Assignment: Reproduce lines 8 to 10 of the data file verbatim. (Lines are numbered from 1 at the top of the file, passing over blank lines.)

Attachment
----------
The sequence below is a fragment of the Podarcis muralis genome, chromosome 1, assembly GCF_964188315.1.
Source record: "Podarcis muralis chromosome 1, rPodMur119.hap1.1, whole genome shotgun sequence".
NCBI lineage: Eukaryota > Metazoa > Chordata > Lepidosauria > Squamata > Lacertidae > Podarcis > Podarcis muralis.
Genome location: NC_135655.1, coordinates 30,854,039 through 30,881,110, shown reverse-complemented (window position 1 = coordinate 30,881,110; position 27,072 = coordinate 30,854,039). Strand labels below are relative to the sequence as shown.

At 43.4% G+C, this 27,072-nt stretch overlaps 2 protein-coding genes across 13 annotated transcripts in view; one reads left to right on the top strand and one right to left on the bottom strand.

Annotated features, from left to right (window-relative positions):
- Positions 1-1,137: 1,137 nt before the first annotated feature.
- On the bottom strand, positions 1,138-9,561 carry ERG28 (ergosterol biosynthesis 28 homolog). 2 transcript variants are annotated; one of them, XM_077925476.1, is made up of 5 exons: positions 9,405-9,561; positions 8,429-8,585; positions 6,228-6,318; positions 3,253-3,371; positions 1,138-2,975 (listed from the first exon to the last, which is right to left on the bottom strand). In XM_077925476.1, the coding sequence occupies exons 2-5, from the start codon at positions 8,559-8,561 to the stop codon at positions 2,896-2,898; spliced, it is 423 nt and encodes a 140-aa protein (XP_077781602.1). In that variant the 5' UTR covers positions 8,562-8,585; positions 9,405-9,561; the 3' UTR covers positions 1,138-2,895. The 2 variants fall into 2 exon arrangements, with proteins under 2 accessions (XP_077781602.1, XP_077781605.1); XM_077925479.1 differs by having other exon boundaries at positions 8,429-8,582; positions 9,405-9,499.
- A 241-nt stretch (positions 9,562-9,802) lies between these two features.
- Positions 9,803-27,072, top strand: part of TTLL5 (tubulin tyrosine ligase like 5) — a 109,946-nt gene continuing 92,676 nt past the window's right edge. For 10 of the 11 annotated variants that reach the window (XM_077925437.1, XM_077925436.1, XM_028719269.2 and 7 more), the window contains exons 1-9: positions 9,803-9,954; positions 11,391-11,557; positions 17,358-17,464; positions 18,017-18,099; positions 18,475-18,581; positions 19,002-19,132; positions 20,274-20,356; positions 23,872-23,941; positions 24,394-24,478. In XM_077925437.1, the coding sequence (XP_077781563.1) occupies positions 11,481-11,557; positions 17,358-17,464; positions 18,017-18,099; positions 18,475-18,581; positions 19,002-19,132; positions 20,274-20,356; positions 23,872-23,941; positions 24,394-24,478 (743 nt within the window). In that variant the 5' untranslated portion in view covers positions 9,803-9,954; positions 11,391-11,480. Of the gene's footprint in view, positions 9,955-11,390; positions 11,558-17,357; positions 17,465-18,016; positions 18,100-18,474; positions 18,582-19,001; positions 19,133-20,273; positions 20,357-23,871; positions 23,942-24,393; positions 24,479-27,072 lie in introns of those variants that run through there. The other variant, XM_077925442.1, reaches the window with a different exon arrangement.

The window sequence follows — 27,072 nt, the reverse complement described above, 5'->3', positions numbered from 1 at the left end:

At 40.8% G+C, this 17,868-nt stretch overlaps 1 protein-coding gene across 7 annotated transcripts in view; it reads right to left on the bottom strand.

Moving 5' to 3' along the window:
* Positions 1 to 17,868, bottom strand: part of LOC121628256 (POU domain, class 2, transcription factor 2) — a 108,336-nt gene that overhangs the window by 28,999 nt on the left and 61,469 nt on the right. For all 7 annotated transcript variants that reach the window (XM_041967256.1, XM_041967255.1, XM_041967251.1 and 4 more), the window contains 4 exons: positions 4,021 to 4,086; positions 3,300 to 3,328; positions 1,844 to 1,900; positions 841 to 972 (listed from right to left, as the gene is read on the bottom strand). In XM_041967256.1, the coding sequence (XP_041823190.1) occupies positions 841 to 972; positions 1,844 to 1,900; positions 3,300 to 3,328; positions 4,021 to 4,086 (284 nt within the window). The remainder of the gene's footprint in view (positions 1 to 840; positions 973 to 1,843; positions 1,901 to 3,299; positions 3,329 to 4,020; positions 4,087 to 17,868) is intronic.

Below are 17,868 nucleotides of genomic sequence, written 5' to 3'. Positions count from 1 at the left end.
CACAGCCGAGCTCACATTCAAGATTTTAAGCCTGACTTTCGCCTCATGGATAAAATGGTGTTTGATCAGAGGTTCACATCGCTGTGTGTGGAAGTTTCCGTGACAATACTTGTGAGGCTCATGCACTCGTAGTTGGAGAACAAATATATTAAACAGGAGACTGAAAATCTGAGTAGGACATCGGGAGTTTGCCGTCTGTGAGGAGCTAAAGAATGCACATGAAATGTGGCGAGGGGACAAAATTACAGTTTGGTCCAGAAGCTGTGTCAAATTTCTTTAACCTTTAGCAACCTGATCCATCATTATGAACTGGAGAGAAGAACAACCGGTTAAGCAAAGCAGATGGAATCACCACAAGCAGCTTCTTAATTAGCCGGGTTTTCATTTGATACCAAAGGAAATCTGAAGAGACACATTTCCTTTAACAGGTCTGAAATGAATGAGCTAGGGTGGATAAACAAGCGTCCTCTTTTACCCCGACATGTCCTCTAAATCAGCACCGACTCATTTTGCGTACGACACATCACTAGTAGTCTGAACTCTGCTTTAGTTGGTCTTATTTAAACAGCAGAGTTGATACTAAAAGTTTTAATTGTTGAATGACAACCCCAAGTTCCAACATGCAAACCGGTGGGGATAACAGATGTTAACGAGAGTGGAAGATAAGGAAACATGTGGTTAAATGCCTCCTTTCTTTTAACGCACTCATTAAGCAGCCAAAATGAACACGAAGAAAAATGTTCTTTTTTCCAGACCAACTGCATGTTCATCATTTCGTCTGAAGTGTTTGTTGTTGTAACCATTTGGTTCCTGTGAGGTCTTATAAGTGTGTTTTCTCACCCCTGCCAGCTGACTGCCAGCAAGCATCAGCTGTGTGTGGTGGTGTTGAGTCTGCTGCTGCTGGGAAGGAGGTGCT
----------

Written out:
- On the bottom strand, positions 1,138-9,561 carry ERG28 (ergosterol biosynthesis 28 homolog). 2 transcript variants are annotated; one of them, XM_077925476.1, is made up of 5 exons: positions 9,405-9,561; positions 8,429-8,585; positions 6,228-6,318; positions 3,253-3,371; positions 1,138-2,975 (listed from the first exon to the last, which is right to left on the bottom strand). In XM_077925476.1, the coding sequence occupies exons 2-5, from the start codon at positions 8,559-8,561 to the stop codon at positions 2,896-2,898; spliced, it is 423 nt and encodes a 140-aa protein (XP_077781602.1). In that variant the 5' UTR covers positions 8,562-8,585; positions 9,405-9,561; the 3' UTR covers positions 1,138-2,895. The 2 variants fall into 2 exon arrangements, with proteins under 2 accessions (XP_077781602.1, XP_077781605.1); XM_077925479.1 differs by having other exon boundaries at positions 8,429-8,582; positions 9,405-9,499.
- A 241-nt stretch (positions 9,562-9,802) lies between these two features.
- Positions 9,803-27,072, top strand: part of TTLL5 (tubulin tyrosine ligase like 5) — a 109,946-nt gene continuing 92,676 nt past the window's right edge. For 10 of the 11 annotated variants that reach the window (XM_077925437.1, XM_077925436.1, XM_028719269.2 and 7 more), the window contains exons 1-9: positions 9,803-9,954; positions 11,391-11,557; positions 17,358-17,464; positions 18,017-18,099; positions 18,475-18,581; positions 19,002-19,132; positions 20,274-20,356; positions 23,872-23,941; positions 24,394-24,478. In XM_077925437.1, the coding sequence (XP_077781563.1) occupies positions 11,481-11,557; positions 17,358-17,464; positions 18,017-18,099; positions 18,475-18,581; positions 19,002-19,132; positions 20,274-20,356; positions 23,872-23,941; positions 24,394-24,478 (743 nt within the window). In that variant the 5' untranslated portion in view covers positions 9,803-9,954; positions 11,391-11,480. Of the gene's footprint in view, positions 9,955-11,390; positions 11,558-17,357; positions 17,465-18,016; positions 18,100-18,474; positions 18,582-19,001; positions 19,133-20,273; positions 20,357-23,871; positions 23,942-24,393; positions 24,479-27,072 lie in introns of those variants that run through there. The other variant, XM_077925442.1, reaches the window with a different exon arrangement.